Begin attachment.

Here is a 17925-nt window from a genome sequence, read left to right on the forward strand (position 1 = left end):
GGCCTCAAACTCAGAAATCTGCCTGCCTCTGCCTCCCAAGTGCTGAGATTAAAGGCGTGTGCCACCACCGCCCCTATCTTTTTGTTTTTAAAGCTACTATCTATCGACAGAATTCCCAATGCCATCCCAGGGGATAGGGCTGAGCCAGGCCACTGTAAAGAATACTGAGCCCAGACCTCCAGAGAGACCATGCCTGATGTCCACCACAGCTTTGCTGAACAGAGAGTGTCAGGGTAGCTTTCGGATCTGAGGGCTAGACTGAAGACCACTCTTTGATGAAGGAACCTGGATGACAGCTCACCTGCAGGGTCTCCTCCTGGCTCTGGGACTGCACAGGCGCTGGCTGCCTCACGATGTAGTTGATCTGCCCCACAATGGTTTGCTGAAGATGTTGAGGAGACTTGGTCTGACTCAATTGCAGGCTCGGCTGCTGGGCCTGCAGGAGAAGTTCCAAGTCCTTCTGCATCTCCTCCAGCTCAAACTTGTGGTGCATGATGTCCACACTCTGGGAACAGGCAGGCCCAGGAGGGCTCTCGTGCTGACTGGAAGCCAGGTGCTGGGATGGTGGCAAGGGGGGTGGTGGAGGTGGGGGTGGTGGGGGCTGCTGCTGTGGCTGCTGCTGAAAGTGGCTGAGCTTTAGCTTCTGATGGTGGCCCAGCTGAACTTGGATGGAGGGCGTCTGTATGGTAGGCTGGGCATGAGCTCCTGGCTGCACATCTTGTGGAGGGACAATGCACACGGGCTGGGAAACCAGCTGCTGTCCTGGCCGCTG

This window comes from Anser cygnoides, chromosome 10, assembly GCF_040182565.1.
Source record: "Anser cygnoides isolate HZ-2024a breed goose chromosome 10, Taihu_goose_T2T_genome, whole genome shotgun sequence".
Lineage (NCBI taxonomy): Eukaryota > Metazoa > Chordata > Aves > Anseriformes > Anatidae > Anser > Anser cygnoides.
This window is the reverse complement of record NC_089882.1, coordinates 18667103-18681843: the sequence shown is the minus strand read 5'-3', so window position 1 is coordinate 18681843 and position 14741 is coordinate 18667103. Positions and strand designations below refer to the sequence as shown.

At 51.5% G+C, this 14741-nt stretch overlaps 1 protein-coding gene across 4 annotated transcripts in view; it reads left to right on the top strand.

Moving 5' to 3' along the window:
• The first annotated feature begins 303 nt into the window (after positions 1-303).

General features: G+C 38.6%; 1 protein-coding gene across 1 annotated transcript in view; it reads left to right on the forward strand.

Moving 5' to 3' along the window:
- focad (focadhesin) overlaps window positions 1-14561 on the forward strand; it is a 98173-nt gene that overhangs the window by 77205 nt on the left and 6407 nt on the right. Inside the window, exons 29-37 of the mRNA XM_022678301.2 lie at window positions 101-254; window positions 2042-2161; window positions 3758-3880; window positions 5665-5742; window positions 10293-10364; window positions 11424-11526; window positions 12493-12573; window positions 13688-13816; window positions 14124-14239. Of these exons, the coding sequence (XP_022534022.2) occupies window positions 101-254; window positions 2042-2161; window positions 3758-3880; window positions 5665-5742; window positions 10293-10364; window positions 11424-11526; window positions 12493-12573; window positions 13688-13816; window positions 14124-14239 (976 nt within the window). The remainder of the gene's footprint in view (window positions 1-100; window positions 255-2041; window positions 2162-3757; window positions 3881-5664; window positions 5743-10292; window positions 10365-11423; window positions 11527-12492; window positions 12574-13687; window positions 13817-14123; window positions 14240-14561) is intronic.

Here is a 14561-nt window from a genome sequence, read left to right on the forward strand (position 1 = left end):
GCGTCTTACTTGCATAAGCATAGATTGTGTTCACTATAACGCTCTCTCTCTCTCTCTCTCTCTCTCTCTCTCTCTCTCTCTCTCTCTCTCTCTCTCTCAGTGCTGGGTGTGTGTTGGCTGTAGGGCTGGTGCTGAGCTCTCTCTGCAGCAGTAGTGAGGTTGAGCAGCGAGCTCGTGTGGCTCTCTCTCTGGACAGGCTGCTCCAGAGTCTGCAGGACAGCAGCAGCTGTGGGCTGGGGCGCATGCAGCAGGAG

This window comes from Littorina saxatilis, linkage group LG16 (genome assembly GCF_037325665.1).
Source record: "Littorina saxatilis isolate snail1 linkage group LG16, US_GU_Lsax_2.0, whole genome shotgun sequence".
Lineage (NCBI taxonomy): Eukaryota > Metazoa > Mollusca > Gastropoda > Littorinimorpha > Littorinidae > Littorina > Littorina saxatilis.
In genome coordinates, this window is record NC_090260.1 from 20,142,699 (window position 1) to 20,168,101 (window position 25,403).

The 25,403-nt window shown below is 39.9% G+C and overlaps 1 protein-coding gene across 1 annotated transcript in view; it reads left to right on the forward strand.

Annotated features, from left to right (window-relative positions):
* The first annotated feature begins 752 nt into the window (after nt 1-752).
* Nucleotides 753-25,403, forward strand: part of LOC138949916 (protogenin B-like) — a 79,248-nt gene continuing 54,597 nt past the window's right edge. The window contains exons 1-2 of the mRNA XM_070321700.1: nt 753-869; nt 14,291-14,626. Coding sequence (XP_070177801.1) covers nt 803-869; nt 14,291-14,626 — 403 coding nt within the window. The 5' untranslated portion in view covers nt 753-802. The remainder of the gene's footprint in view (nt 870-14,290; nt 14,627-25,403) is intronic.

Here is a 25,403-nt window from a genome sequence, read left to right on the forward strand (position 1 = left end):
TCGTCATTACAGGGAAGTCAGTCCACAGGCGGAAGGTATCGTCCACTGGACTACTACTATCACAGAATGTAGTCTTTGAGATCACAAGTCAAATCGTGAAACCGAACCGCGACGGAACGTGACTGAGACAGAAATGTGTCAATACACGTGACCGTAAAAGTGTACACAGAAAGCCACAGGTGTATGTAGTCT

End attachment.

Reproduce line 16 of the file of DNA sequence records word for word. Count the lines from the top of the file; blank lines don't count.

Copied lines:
Source record: "Littorina saxatilis isolate snail1 linkage group LG16, US_GU_Lsax_2.0, whole genome shotgun sequence".